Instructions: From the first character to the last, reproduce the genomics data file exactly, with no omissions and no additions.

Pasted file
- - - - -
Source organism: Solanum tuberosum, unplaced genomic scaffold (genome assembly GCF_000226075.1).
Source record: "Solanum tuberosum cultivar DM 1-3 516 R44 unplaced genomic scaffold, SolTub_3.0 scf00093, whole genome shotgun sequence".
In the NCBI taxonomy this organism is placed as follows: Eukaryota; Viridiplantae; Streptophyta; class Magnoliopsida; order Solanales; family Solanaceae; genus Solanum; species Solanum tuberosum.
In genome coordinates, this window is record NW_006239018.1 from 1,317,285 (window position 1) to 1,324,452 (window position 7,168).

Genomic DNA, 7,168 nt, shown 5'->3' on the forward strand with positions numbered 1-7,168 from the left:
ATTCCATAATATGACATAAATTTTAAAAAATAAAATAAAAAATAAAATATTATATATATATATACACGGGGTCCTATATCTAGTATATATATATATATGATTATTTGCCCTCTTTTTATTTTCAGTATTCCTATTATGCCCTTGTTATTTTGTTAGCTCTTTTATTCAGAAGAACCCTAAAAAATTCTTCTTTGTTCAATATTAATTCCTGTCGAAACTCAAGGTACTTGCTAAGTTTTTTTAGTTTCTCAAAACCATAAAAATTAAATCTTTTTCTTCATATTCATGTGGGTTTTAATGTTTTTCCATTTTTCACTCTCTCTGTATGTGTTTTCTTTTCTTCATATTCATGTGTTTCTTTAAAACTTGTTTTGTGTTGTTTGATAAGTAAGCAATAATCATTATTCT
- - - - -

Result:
Source organism: Solanum tuberosum, unplaced genomic scaffold (genome assembly GCF_000226075.1).
Source record: "Solanum tuberosum cultivar DM 1-3 516 R44 unplaced genomic scaffold, SolTub_3.0 scf00093, whole genome shotgun sequence".
In the NCBI taxonomy this organism is placed as follows: Eukaryota; Viridiplantae; Streptophyta; class Magnoliopsida; order Solanales; family Solanaceae; genus Solanum; species Solanum tuberosum.
In genome coordinates, this window is record NW_006239018.1 from 1,317,285 (window position 1) to 1,324,452 (window position 7,168).

Genomic DNA, 7,168 nt, shown 5'->3' on the forward strand with positions numbered 1-7,168 from the left:
ATTCCATAATATGACATAAATTTTAAAAAATAAAATAAAAAATAAAATATTATATATATATATACACGGGGTCCTATATCTAGTATATATATATATATGATTATTTGCCCTCTTTTTATTTTCAGTATTCCTATTATGCCCTTGTTATTTTGTTAGCTCTTTTATTCAGAAGAACCCTAAAAAATTCTTCTTTGTTCAATATTAATTCCTGTCGAAACTCAAGGTACTTGCTAAGTTTTTTTAGTTTCTCAAAACCATAAAAATTAAATCTTTTTCTTCATATTCATGTGGGTTTTAATGTTTTTCCATTTTTCACTCTCTCTGTATGTGTTTTCTTTTCTTCATATTCATGTGTTTCTTTAAAACTTGTTTTGTGTTGTTTGATAAGTAAGCAATAATCATTATTCT